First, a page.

Science & Astronomy
29. November 2013

Everybody said that Comet ISON, or more exactly C/2012 S1, would be either the comet of the century or a complete dud after it would swing around the sun. The comet had even reached naked-eye visibility in the last two weeks and there were a lot of amazing photos taken by astrophotographers around the world, but then came the initial disappointment: yesterday the comet reached perihelion, the closest approach to the sun at about 18:45 UTC and at first it seemed like it had not survived its first and perhaps only trip around it.

NASA had broadcast a two-and-a-half hour hangout during the event, because thanks to the Solar and Heliospheric Observatory, the Solar Dynamics Observatory and STEREO satellites it was possible to monitor the comet’s approach and departure practically in real-time – and very soon it seemed like the comet was simply going to fizzle out. Even before it had reached the sun, the tip became smaller and smaller, like the nucleus had already broken up. Phil Plait, the Bad Astronomer, who participated in NASA’s webcast, was the first one who reluctantly and sadly agreed that Comet ISON had probably disintegrated and when the webcast ended after nothing had emerged on the images from the satellites, everyone thought it was the end of ISON and went to their Thanksgiving dinners.

But then something amazing happened: the comet made a reappearance, as you can see on the image above – at first everybody thought it was only the remnants of its enormeous tail, but then the comet, or what was left of it, suddenly brightened more and more. For the full scoop, I can recommend Elizabeth Howell’s Article on Universe Today called Zombie ISON ‘Behaving Like A Comet, Stunned Astronomers Say’ which sums up the current situation very well. Phil Plait also has a great post on his blog up and Emily Lakdawalla has even more animations and images in her article! The bottom line is that nobody really knows yet what Comet ISON is up to and it may even be possible that it will be visible in the skies in December after all. All that remains at the moment is to wait, to gather data and to figure out what is going to happen to ISON. And this is the part scientists especially love: ISON is a great challenge, sporting a behaviour that has not been seen before. [Update 4.12.: Well, it seems ISON has fizzled after all, but it had put up one hell of a fight – it’s still to early to say if the remnants will be visible at all, but it doesn’t look too good.]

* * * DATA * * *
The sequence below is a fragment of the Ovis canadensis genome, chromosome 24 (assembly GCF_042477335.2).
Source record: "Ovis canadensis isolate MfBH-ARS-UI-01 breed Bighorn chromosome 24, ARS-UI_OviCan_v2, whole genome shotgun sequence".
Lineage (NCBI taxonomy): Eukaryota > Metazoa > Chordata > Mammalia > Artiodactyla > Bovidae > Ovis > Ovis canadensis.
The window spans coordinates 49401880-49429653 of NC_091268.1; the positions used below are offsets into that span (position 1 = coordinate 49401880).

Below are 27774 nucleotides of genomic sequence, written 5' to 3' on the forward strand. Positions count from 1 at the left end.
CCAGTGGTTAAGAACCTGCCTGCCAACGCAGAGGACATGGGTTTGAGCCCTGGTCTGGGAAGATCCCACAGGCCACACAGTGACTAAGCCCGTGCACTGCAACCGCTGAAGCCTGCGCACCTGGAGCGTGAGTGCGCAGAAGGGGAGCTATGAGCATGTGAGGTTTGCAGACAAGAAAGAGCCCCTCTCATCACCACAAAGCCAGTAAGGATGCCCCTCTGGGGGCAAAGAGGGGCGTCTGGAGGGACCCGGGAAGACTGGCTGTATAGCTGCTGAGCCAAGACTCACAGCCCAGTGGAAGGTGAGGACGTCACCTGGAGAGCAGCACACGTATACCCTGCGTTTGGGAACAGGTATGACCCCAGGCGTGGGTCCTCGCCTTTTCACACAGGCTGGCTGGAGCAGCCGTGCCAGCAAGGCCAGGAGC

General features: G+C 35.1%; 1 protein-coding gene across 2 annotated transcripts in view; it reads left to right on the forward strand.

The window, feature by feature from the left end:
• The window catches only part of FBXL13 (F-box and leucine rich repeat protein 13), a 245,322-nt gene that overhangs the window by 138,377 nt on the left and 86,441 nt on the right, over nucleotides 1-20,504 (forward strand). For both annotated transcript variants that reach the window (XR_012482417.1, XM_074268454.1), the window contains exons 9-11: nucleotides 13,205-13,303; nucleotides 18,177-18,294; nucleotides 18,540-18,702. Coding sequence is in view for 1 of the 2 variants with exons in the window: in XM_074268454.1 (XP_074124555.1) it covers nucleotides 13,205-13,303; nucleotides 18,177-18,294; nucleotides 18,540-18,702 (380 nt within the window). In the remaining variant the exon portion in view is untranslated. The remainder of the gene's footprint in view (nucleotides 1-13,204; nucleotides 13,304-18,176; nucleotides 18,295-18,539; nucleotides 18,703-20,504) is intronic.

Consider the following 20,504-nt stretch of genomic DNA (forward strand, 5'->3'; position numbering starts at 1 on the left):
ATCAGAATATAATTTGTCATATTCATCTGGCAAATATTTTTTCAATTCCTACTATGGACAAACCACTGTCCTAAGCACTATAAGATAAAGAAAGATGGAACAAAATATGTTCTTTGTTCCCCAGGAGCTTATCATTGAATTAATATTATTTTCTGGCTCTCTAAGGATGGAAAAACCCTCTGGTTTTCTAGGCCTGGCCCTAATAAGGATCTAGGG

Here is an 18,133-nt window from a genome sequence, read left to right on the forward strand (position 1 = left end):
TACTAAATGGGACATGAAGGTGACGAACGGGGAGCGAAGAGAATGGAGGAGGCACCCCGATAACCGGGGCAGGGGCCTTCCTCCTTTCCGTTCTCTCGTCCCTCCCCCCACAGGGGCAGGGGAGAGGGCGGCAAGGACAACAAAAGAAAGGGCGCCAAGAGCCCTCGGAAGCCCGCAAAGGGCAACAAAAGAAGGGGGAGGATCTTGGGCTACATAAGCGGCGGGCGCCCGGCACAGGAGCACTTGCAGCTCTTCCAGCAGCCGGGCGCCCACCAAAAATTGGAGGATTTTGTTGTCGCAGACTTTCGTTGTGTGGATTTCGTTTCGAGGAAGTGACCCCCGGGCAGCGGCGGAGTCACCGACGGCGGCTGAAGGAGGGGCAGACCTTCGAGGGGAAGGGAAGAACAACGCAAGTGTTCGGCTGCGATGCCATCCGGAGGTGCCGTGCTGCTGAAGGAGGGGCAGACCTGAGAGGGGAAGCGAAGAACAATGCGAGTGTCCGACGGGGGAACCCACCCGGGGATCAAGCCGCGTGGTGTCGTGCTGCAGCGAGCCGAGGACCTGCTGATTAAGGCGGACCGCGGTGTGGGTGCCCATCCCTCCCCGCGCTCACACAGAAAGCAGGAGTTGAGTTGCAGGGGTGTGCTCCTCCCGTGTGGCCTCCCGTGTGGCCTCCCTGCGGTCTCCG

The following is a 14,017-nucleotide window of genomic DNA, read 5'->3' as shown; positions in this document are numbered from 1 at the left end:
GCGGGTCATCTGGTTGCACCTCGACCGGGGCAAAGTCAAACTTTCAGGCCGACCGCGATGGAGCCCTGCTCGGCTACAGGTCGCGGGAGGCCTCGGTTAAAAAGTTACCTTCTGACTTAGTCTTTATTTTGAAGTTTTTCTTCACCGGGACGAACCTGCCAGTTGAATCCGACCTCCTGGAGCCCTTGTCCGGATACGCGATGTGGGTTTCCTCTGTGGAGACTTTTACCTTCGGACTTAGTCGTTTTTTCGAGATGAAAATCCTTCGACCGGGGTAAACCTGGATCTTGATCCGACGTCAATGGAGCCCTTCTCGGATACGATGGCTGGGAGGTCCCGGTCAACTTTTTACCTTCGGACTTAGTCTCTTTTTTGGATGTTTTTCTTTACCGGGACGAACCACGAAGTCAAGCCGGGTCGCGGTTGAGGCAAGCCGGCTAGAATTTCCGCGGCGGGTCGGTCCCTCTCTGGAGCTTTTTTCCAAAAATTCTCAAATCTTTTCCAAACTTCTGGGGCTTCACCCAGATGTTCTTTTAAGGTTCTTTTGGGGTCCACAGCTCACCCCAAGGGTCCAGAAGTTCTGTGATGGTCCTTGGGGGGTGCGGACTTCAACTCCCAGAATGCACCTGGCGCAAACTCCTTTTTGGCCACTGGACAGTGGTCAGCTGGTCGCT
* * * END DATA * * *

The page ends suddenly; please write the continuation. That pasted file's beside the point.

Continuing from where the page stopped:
While Comet ISON has after all not turned out to be a turkey, the second launch attempt of the SpaceX next-generation Falcon 9 rocket to transport a communications satellite into a geosynchronous transfer orbit at 80000 kilometers from from Earth, certainly has. The first attempt on Monday had already been scrubbed because of technical problems and the Thanksgiving launch had an even more spectacular abort: the engines had already fired when the launch sequence was automatically aborted because the system had detected not enough thrust buildup. A second attempt was also scrubbed because the engineers did not have enough time in the launch window, after that it was decided to bring the whole rocket down to inspect the engines. But this is not a catastrophy, quite the contrary: SpaceX is being deliberately careful and this shows the company’s competence. This is rocket science, and it’s not easy. As Elon Musk said in his tweet shortly after the abort – better to be paranoid and wrong! [Update 4.12.: The caution has paid off, yesterday SpaceX launched the rocket successfully and put the satellite on board into the required geosynchronous orbit without problems!]

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